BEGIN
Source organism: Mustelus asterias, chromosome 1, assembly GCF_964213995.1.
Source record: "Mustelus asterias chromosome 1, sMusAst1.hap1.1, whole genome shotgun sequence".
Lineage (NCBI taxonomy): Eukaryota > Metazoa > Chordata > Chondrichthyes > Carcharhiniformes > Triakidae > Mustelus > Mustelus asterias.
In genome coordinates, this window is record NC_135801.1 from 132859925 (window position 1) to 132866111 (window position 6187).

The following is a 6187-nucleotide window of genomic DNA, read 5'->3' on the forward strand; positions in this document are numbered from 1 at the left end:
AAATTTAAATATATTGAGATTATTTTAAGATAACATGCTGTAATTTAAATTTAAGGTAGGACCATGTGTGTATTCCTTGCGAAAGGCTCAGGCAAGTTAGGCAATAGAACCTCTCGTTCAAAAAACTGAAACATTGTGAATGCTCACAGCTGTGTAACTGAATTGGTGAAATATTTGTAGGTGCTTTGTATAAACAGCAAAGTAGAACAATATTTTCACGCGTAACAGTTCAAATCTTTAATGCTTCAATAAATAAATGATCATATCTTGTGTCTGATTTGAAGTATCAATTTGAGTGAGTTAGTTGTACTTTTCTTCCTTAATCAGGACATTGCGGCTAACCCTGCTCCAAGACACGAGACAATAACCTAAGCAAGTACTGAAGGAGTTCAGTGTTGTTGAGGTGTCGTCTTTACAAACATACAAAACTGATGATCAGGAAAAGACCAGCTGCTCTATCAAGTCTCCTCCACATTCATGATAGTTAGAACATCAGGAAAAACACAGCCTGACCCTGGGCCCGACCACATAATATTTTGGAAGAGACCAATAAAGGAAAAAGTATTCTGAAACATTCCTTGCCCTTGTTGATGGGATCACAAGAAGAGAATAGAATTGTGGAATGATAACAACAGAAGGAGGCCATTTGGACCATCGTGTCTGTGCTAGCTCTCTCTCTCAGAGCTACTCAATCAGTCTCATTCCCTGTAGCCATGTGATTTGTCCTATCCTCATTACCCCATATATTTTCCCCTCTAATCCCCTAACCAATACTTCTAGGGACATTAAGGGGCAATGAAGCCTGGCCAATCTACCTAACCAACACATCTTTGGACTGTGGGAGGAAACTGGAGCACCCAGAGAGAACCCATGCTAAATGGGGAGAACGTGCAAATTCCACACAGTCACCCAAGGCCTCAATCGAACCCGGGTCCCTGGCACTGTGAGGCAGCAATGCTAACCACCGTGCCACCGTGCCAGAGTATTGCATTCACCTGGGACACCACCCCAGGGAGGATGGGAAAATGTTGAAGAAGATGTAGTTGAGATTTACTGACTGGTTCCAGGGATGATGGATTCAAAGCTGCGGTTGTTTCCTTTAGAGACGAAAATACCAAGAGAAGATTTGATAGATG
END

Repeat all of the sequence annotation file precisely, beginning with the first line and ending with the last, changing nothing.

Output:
Source organism: Mustelus asterias, chromosome 1, assembly GCF_964213995.1.
Source record: "Mustelus asterias chromosome 1, sMusAst1.hap1.1, whole genome shotgun sequence".
Lineage (NCBI taxonomy): Eukaryota > Metazoa > Chordata > Chondrichthyes > Carcharhiniformes > Triakidae > Mustelus > Mustelus asterias.
In genome coordinates, this window is record NC_135801.1 from 132859925 (window position 1) to 132866111 (window position 6187).

The following is a 6187-nucleotide window of genomic DNA, read 5'->3' on the forward strand; positions in this document are numbered from 1 at the left end:
AAATTTAAATATATTGAGATTATTTTAAGATAACATGCTGTAATTTAAATTTAAGGTAGGACCATGTGTGTATTCCTTGCGAAAGGCTCAGGCAAGTTAGGCAATAGAACCTCTCGTTCAAAAAACTGAAACATTGTGAATGCTCACAGCTGTGTAACTGAATTGGTGAAATATTTGTAGGTGCTTTGTATAAACAGCAAAGTAGAACAATATTTTCACGCGTAACAGTTCAAATCTTTAATGCTTCAATAAATAAATGATCATATCTTGTGTCTGATTTGAAGTATCAATTTGAGTGAGTTAGTTGTACTTTTCTTCCTTAATCAGGACATTGCGGCTAACCCTGCTCCAAGACACGAGACAATAACCTAAGCAAGTACTGAAGGAGTTCAGTGTTGTTGAGGTGTCGTCTTTACAAACATACAAAACTGATGATCAGGAAAAGACCAGCTGCTCTATCAAGTCTCCTCCACATTCATGATAGTTAGAACATCAGGAAAAACACAGCCTGACCCTGGGCCCGACCACATAATATTTTGGAAGAGACCAATAAAGGAAAAAGTATTCTGAAACATTCCTTGCCCTTGTTGATGGGATCACAAGAAGAGAATAGAATTGTGGAATGATAACAACAGAAGGAGGCCATTTGGACCATCGTGTCTGTGCTAGCTCTCTCTCTCAGAGCTACTCAATCAGTCTCATTCCCTGTAGCCATGTGATTTGTCCTATCCTCATTACCCCATATATTTTCCCCTCTAATCCCCTAACCAATACTTCTAGGGACATTAAGGGGCAATGAAGCCTGGCCAATCTACCTAACCAACACATCTTTGGACTGTGGGAGGAAACTGGAGCACCCAGAGAGAACCCATGCTAAATGGGGAGAACGTGCAAATTCCACACAGTCACCCAAGGCCTCAATCGAACCCGGGTCCCTGGCACTGTGAGGCAGCAATGCTAACCACCGTGCCACCGTGCCAGAGTATTGCATTCACCTGGGACACCACCCCAGGGAGGATGGGAAAATGTTGAAGAAGATGTAGTTGAGATTTACTGACTGGTTCCAGGGATGATGGATTCAAAGCTGCGGTTGTTTCCTTTAGAGACGAAAATACCAAGAGAAGATTTGATAGATG